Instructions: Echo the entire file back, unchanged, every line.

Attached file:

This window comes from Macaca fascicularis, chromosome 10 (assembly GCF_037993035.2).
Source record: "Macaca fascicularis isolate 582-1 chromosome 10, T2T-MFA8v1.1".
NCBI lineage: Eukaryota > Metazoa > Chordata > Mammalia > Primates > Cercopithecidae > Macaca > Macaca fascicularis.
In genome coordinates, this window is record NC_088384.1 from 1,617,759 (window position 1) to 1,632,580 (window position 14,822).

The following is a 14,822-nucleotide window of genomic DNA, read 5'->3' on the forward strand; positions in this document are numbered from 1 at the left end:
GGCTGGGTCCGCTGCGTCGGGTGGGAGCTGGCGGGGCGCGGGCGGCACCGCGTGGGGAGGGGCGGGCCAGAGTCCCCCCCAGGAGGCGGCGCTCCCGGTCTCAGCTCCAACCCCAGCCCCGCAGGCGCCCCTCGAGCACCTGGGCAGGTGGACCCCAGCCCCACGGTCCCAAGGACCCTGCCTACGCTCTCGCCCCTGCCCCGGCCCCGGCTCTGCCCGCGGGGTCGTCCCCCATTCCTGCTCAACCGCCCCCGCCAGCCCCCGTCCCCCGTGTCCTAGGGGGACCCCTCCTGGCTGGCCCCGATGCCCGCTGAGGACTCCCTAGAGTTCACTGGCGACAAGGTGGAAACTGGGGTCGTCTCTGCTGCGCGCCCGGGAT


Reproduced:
This window comes from Macaca fascicularis, chromosome 10 (assembly GCF_037993035.2).
Source record: "Macaca fascicularis isolate 582-1 chromosome 10, T2T-MFA8v1.1".
NCBI lineage: Eukaryota > Metazoa > Chordata > Mammalia > Primates > Cercopithecidae > Macaca > Macaca fascicularis.
In genome coordinates, this window is record NC_088384.1 from 1,617,759 (window position 1) to 1,632,580 (window position 14,822).

The following is a 14,822-nucleotide window of genomic DNA, read 5'->3' on the forward strand; positions in this document are numbered from 1 at the left end:
GGCTGGGTCCGCTGCGTCGGGTGGGAGCTGGCGGGGCGCGGGCGGCACCGCGTGGGGAGGGGCGGGCCAGAGTCCCCCCCAGGAGGCGGCGCTCCCGGTCTCAGCTCCAACCCCAGCCCCGCAGGCGCCCCTCGAGCACCTGGGCAGGTGGACCCCAGCCCCACGGTCCCAAGGACCCTGCCTACGCTCTCGCCCCTGCCCCGGCCCCGGCTCTGCCCGCGGGGTCGTCCCCCATTCCTGCTCAACCGCCCCCGCCAGCCCCCGTCCCCCGTGTCCTAGGGGGACCCCTCCTGGCTGGCCCCGATGCCCGCTGAGGACTCCCTAGAGTTCACTGGCGACAAGGTGGAAACTGGGGTCGTCTCTGCTGCGCGCCCGGGAT